The problem with this process didn’t become obvious until I finished and sat down to write a review.
Usually, I flip through the galley and my endnotes, looking for major points to emphasize and striking quotations to include. A simple but crude system of CAPS, arrows and underlining draws my eye to themes I thought were important. And, what’s more, I have a spatial sense of the book’s architecture in my mind.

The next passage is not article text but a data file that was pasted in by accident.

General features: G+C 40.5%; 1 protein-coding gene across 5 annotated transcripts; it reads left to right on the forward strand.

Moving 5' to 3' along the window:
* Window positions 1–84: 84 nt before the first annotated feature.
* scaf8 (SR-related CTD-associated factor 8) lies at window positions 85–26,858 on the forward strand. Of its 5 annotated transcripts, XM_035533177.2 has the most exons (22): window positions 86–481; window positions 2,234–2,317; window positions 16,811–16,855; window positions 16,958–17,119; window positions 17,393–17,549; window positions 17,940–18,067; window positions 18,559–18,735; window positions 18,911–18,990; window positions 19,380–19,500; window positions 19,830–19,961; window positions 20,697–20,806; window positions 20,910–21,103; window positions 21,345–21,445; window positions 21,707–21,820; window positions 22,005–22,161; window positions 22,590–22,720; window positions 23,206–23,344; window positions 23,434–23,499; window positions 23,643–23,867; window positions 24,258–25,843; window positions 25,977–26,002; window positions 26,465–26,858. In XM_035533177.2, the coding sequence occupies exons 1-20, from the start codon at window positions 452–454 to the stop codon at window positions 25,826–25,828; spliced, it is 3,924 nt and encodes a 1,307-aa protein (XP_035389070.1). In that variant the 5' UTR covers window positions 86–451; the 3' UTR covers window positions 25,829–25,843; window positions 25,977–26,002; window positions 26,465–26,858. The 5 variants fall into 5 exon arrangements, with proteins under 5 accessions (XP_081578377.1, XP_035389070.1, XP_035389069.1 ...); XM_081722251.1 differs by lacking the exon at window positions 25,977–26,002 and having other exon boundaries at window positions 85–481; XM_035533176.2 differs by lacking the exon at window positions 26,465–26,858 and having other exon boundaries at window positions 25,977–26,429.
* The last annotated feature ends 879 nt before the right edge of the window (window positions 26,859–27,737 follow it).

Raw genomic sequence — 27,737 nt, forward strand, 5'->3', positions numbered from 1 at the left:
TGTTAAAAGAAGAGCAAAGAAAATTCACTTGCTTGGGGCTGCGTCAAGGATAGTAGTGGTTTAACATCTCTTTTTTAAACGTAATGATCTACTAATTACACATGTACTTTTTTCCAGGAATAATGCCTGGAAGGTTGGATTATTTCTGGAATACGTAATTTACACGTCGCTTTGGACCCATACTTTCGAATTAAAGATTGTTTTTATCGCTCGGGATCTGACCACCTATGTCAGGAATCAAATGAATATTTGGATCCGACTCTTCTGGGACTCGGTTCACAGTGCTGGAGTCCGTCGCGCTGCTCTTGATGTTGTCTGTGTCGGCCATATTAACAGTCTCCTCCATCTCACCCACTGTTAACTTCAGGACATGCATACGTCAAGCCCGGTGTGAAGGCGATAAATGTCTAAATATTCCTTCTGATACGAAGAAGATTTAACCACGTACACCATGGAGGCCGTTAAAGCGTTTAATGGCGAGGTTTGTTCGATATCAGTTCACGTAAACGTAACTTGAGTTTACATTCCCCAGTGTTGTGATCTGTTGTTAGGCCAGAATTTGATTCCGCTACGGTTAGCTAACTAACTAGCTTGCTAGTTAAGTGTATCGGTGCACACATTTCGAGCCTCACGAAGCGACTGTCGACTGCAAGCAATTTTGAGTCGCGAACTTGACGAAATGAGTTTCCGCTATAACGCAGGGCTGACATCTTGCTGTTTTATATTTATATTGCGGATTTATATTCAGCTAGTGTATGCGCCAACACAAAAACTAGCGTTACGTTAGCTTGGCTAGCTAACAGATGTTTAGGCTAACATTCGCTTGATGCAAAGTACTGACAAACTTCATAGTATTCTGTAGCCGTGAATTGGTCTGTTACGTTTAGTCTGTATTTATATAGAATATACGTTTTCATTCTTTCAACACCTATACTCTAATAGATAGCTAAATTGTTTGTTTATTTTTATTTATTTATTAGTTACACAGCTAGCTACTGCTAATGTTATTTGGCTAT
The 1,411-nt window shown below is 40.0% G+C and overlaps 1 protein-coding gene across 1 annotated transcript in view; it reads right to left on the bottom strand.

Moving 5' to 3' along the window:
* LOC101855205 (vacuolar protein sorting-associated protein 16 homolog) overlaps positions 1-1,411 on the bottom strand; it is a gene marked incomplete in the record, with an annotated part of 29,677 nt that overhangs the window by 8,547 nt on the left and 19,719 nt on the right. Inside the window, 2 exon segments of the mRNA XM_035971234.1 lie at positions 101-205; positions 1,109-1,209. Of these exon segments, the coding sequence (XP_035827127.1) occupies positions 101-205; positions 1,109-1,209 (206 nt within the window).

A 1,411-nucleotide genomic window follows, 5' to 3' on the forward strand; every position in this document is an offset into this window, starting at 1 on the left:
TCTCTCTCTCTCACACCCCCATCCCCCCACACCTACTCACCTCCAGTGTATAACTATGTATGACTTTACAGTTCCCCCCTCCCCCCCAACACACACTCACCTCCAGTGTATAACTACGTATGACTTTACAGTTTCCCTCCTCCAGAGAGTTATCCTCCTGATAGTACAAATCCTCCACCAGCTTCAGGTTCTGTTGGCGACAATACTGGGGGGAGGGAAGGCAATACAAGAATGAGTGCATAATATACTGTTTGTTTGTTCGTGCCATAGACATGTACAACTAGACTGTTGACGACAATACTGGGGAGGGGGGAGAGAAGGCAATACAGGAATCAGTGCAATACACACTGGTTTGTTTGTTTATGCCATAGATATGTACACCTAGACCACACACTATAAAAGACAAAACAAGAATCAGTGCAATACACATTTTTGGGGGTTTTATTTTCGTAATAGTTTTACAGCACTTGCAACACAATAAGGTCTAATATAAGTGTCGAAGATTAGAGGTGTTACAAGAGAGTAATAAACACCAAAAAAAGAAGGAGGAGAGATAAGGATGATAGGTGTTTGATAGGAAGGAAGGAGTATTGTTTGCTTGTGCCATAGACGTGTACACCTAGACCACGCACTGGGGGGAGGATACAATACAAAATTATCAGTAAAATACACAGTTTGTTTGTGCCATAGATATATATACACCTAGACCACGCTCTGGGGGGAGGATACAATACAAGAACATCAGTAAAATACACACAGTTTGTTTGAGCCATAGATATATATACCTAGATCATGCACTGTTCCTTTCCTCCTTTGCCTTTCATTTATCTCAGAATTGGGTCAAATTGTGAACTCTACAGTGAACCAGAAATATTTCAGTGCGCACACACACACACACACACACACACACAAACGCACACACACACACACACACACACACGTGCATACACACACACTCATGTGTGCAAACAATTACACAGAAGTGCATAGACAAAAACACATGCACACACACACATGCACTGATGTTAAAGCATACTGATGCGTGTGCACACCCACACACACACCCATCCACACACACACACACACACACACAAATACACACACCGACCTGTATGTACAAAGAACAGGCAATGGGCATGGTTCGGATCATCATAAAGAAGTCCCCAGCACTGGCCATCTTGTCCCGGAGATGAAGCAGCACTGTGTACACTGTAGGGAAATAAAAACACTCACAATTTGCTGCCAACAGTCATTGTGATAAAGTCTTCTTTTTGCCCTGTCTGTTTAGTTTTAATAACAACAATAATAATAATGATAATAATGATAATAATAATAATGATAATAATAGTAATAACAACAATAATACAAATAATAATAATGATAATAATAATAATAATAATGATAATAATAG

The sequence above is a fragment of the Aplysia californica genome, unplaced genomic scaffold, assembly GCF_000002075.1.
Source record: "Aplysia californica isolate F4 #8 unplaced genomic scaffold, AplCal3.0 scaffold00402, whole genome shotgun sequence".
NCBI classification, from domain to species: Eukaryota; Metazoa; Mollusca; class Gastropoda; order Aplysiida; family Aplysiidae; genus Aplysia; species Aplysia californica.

Mike told me how to print out my notes and highlights from my online Kindle account, but that produced 10 numbing pages of tightly spaced comments tied to screen-shot numbers: e.g. “The kiss hurt as much as the pains in her throat. Read more at location 1515.”
I don’t have a good sense of where “location 1515” is . . .
And being able to search for words and phrases on the Kindle was ultimately less helpful than having a concrete memory of the story’s physical layout.